His stats rock, but get this: Waino is getting by with a lot of so-so stuff
Adam Wainwright is making a strong case to earn his first All-Star Game start, but what's amazing is he's doing it without having his best stuff more often than you'd think. He just keeps finding ways to get outs.
Wainwright called his stuff 'subpar to average' and still pitched seven scoreless innings against the Rays on Tuesday night.
Kim Klement / USA TODAY Sports
By Stan McNealFOX Sports Midwest
ST. PETERSBURG, Fla. -- What is most remarkable about Adam Wainwright's first half is not that he has pitched at least seven shutout innings in half of his 14 starts.
Nor is it that on Tuesday night he became the first NL pitcher to win nine games and the first in the majors to pass 100 innings, making him a leading contender to start the All-Star Game for the first time.
Nor is it his 2.15 ERA or 0.93 WHIP, or that he already has two streaks of 20-plus scoreless innings. Or that if you throw out his two clunker starts, his ERA would be 1.09.
After all, Wainwright's numbers were about the same through 14 starts last year: 10-3 and 2.18 ERA with a superior strikeout-to-walk ratio, 10.8 to 1 last year, 4.3 to 1 this year.
What is most impressive about Wainwright's 2014 is that he has done all this without having what he considers his "A" stuff for more than a handful of starts.
In the Cardinals' 1-0 victory over the Tampa Bay Rays on Tuesday, Wainwright called his stuff "subpar to average" and all he did was pitch seven scoreless innings and lead the Cardinals to their third consecutive shutout victory.
His postgame breakdown: "My two-seamer was OK, my cutter was OK and my curveball was not very good. My fastball didn't have much jump to it. Command was not as good as it has been, but it wasn't terrible. That's the way it goes sometimes. You just have to find ways to get outs."
The 32-year-old right-hander was so unimpressed with what he was throwing that he agreed with manager Mike Matheny's decision to lift him, which doesn't happen on a regular basis.
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Asked if his ace was strained after throwing 92 pitches, Matheny said: "I would say that. But whenever I say that, he gets all offended, so make sure you share that with him."
Said Wainwright: "He was right in recognizing the stuff I had, and the bullpen he had out there was fresh."
His performance didn't come against the Bronx Bombers or anything. The Rays, who own the worst record in the majors, were shut out for a third straight game and have fallen to the bottom of the AL with a 3.58 runs-per-game average. But Wainwright intended no disrespect for pooh-poohing his stuff while still being able to shut down the Rays. He said that pitching without his top-of-the-line stuff is not unusual, especially this season.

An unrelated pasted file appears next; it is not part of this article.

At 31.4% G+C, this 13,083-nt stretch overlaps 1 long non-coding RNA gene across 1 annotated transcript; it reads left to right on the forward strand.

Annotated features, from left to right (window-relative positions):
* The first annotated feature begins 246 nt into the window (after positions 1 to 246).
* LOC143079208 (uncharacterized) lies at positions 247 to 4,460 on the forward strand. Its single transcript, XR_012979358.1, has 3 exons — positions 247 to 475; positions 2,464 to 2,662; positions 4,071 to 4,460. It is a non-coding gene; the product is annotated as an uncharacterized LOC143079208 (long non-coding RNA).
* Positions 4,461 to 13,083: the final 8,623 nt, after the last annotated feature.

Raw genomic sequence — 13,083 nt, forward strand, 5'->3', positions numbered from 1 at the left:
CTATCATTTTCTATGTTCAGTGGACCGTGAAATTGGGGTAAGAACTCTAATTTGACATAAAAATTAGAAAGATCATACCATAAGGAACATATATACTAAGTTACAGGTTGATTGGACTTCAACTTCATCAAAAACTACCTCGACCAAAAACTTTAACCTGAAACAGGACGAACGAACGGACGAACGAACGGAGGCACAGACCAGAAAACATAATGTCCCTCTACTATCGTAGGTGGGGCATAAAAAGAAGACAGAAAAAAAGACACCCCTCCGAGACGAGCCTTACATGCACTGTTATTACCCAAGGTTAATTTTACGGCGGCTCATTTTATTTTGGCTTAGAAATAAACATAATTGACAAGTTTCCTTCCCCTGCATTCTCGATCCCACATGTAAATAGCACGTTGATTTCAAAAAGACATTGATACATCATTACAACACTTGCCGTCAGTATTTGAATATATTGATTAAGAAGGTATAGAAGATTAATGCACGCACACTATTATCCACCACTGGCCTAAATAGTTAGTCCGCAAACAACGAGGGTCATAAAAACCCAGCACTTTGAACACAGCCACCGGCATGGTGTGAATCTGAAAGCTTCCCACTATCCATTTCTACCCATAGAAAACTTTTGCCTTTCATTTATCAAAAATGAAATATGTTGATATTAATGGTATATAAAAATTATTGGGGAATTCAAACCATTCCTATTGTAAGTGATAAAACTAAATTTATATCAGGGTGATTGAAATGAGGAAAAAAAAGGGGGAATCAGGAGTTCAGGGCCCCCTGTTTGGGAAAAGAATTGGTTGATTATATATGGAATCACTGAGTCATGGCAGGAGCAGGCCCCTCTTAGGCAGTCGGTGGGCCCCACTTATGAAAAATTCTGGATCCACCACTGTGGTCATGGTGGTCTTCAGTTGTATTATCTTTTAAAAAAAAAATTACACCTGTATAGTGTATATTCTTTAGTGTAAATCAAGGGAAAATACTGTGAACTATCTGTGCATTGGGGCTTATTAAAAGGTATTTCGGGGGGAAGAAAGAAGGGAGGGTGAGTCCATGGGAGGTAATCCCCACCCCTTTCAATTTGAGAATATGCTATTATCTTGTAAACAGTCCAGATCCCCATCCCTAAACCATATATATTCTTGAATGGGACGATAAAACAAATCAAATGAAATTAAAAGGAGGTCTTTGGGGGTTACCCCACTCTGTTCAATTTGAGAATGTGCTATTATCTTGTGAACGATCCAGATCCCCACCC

Wainwright said he has been dealing with some kind of head cold -- possibly because of allergies -- for the past month. That's not all he's pitched with, either.
"Early in the year, I had a little sore back that I pitched through a couple of times," he said. "I had the flu one time. I had some tendinitis one time. It's 34-35 starts (a season) and (in) five of them, you don't have something going on."
When you can call on as many pitches as Wainwright and can throw them all pretty much where you want, they don't have to be at their crispest. Besides his signature curve, he can go to a cutter, sinker, two-seam fastball and four-seamer that has touched 95 mph this season. He also has learned to alter his delivery as well as the speed and break of his pitches. And he continues to break out different pitches.
"I threw some sliders," he said after Tuesday's victory. "I did that last game, too, on right-handers a few times and left-handers. I'm having fun varying speeds on the different pitches and the breaks on them. It helps because if you don't have great stuff, you can do some different things with it and find ways to get outs."
And the more outs he gets, the more confidence he takes to the mound. Wainwright struck out only two Rays and allowed multiple baserunners in four innings. He escaped a bases-loaded jam in the fourth when the Rays' eight-hole hitter, Logan Forsythe, hit a line drive right at second baseman Kolten Wong. He allowed three of the first four Rays to reach but was spared when Allen Craig started a flawless 3-6-1 double play. Yet Wainwright was not about to say he got more than his share of breaks.
"I wouldn't say it was fortunate," Wainwright said of the scoreless effort. "There were some runners out there but (James) Loney had two hits that both of them were a combined 37 hops. Some other guys hit balls on the screws right to people. It's a funny game. You just have to time those 37-hoppers when nobody is on base."
He has shown the ability to do that, and a whole lot more.